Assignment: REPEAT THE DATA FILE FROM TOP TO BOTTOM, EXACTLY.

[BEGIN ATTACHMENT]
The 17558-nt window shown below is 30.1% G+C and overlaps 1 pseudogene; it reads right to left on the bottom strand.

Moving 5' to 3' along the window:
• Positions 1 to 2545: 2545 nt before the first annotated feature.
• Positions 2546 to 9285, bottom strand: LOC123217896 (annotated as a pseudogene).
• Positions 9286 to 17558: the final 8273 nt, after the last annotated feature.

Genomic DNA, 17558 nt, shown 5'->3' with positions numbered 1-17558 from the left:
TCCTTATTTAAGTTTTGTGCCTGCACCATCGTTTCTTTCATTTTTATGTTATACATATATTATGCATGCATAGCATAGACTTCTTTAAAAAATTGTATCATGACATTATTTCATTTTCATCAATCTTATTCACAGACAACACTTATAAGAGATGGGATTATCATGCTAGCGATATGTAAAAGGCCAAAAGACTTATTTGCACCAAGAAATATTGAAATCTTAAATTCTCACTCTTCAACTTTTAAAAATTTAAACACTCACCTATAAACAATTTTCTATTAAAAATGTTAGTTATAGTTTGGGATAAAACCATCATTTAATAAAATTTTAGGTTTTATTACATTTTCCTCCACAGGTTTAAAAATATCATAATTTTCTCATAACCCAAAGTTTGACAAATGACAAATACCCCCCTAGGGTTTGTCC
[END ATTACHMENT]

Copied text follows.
The 17558-nt window shown below is 30.1% G+C and overlaps 1 pseudogene; it reads right to left on the bottom strand.

Moving 5' to 3' along the window:
• Positions 1 to 2545: 2545 nt before the first annotated feature.
• Positions 2546 to 9285, bottom strand: LOC123217896 (annotated as a pseudogene).
• Positions 9286 to 17558: the final 8273 nt, after the last annotated feature.

Genomic DNA, 17558 nt, shown 5'->3' with positions numbered 1-17558 from the left:
TCCTTATTTAAGTTTTGTGCCTGCACCATCGTTTCTTTCATTTTTATGTTATACATATATTATGCATGCATAGCATAGACTTCTTTAAAAAATTGTATCATGACATTATTTCATTTTCATCAATCTTATTCACAGACAACACTTATAAGAGATGGGATTATCATGCTAGCGATATGTAAAAGGCCAAAAGACTTATTTGCACCAAGAAATATTGAAATCTTAAATTCTCACTCTTCAACTTTTAAAAATTTAAACACTCACCTATAAACAATTTTCTATTAAAAATGTTAGTTATAGTTTGGGATAAAACCATCATTTAATAAAATTTTAGGTTTTATTACATTTTCCTCCACAGGTTTAAAAATATCATAATTTTCTCATAACCCAAAGTTTGACAAATGACAAATACCCCCCTAGGGTTTGTCC